As a further advantage, when the fluoride compounds breaks down, fluoride gases are formed which ionize under the conditions of the arc and serve to quench any small arcs or scintillas on the surface of the insulator.

In addition to its use as an electrical insulator, the composition of the invention can also be employed in the molding of switch enclosures, fuse enclosures, and other arc-suppressing shields. In an arc quenching application, the shield does not prevent arcing but tends to quench any arc that forms, thereby reducing the energy represented by the existence of the arc. Under arcing conditions the fluoride breaks down to form arc-extinguishing fluoride gases which serve to quench or suppress the arc. Moreover, the fluorides tend to remove the carboneceous material from the surface of the organic binder, thereby eliminating carbon tracks and preventing re-ignition of the are on the surface of the shield.

In order that those skilled in the art may better understand hoW the present invention may be practiced, the following examples are given to illustrate the characterlstics of an insulator composed of an organic binder containing finely divided particles of an inorganic fluoride. These examples are given by way of illustration and not by way of limitation.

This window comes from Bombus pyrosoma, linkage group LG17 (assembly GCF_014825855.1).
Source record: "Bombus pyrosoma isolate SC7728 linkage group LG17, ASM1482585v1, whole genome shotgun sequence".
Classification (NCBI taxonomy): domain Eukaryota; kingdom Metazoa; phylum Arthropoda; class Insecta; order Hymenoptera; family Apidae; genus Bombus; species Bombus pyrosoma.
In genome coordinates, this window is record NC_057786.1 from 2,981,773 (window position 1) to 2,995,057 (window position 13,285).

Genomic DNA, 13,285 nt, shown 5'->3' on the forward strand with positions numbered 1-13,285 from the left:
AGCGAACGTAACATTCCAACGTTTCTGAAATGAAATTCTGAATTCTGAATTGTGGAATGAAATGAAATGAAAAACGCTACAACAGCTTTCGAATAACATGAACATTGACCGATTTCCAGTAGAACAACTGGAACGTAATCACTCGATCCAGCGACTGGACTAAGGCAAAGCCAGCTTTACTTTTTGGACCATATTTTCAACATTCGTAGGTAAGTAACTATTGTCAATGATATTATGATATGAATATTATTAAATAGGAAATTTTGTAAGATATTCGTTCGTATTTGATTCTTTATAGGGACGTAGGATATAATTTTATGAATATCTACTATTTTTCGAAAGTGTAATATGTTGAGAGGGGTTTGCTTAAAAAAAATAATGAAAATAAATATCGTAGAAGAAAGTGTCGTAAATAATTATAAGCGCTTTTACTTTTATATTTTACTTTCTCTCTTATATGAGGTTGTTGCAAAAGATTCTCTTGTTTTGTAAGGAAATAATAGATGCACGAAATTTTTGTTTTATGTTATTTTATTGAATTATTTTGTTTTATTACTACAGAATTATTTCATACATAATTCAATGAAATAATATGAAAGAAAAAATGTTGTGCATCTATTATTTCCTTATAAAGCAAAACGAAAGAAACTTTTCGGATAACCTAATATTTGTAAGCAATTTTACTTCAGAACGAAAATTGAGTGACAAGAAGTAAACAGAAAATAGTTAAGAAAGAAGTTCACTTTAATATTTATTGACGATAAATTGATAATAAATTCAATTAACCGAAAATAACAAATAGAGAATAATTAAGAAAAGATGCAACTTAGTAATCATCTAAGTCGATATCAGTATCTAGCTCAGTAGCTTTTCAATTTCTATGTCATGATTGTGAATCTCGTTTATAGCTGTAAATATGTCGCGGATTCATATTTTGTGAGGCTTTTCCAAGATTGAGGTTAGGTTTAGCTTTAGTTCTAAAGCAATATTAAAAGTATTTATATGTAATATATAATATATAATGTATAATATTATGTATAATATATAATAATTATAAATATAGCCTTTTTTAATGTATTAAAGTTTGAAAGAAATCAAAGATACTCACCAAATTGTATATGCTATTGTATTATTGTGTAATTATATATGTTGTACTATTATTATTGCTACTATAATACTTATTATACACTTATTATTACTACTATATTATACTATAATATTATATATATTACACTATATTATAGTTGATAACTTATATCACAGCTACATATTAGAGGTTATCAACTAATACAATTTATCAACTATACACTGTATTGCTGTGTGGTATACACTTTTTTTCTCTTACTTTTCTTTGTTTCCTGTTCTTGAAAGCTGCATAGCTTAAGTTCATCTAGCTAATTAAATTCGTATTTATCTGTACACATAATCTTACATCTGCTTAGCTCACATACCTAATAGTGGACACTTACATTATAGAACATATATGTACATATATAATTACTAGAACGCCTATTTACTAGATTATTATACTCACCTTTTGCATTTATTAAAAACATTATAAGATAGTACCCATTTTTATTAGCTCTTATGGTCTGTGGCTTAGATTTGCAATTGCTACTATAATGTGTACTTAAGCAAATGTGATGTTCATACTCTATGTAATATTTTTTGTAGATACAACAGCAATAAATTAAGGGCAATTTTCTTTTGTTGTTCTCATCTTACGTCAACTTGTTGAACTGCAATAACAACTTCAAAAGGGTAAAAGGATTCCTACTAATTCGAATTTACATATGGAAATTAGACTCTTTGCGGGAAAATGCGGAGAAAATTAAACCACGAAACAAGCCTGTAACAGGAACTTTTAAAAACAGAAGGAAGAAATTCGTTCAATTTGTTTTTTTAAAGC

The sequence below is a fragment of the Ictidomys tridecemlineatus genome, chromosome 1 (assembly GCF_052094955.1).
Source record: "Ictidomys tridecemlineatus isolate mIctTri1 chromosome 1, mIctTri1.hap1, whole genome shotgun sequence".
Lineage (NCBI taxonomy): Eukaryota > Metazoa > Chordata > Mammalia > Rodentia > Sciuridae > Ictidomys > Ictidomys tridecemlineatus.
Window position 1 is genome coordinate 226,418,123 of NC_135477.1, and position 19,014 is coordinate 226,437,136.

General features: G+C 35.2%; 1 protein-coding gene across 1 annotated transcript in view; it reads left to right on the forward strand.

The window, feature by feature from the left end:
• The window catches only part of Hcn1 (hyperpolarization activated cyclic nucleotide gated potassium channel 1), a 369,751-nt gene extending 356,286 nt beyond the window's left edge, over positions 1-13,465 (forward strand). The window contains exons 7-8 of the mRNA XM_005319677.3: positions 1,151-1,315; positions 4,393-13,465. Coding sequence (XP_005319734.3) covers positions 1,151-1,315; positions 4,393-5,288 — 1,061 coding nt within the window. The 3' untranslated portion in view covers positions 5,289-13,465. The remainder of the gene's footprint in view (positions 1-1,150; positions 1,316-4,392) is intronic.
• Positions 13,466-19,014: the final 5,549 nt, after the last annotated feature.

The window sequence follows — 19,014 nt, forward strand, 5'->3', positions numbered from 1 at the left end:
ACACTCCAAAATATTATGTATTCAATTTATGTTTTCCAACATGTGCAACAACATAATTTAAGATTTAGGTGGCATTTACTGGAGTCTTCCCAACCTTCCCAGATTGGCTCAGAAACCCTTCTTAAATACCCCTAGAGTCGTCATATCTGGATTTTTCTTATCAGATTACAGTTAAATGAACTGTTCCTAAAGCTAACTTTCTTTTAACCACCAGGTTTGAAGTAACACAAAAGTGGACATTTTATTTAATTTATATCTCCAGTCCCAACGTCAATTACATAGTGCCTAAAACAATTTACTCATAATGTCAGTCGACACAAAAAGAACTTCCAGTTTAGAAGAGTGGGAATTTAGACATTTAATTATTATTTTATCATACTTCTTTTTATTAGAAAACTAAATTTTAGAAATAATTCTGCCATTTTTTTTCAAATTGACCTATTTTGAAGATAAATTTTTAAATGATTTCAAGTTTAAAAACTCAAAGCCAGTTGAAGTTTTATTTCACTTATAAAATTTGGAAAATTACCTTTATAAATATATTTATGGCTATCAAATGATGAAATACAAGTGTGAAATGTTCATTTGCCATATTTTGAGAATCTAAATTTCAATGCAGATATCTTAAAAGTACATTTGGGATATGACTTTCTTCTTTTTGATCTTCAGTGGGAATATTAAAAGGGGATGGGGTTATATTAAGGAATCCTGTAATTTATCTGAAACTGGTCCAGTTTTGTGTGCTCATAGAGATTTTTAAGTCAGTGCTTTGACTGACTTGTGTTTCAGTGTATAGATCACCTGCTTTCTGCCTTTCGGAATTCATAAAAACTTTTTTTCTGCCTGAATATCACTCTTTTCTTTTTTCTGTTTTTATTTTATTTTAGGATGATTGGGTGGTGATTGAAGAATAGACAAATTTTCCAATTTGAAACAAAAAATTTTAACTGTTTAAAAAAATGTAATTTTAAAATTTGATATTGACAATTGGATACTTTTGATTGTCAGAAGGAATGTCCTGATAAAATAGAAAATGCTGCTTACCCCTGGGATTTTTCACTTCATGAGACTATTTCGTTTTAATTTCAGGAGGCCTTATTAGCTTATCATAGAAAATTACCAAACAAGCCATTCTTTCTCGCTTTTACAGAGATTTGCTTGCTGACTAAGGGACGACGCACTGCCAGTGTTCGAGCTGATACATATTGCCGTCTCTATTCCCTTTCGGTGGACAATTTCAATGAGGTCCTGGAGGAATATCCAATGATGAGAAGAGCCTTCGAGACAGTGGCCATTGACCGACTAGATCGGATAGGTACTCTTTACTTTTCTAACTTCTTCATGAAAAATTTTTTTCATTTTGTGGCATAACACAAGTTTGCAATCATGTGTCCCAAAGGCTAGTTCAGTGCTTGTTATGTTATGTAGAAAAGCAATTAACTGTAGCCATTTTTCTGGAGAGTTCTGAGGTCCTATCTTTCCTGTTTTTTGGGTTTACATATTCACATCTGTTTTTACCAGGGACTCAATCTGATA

Sample pieces of material suitable for the invention were evaluated for tracking and using high voltages and low current between the electrodes wherein the end point of tracking is defined as the time required to continuously track between the electrodes at a given applied voltage. The Inclined Plane test is well recognized procedure for evaluating insulating materials to be used at high voltages and in contaminating atmospheric condi tions. In the Inclined Plane test the sample pieces were mounted at a 45 angle in a test cabinet with electrodes mounted two inches apart on the sample piece and with the upper electrode clamping several layers of filter paper to the surface of the sample piece. An alternating current potential of 6000 volts was applied across the electrodes for the duration of each test. A contaminant solution containing 1% ammonium chloride and 0.02% Triton X- 100 Wetting agent by Weight was fed at a precisely controlled rate into the layers of the filter paper adjacent the top electrode so that the contaminant solution ran down the bottom surface of the sample piece at a flow rate of 0.60 cubic centimeters per minute. The time to failure in whichcarbon tracking occurred between the electrodes was recorded in minutes.

Example I Test sample pieces approximately 5" long by 2" wide and approximately A" thick were molded with heat and pressure from commercially available polyester resin known as Selectron No. 5140 manufactured by the Pittsburgh Plate Glass Company to which was added 1.5% by weight of benzoyl peroxide, as a catalyst, based upon the weight of the resin, and a mold release agent, zinc stearate, and mixed with varying percentages by weight of aluminum fluoride and A chopped strand glass fiber manufactured by Johns Manville Company. When tested as described above, the results were as follows: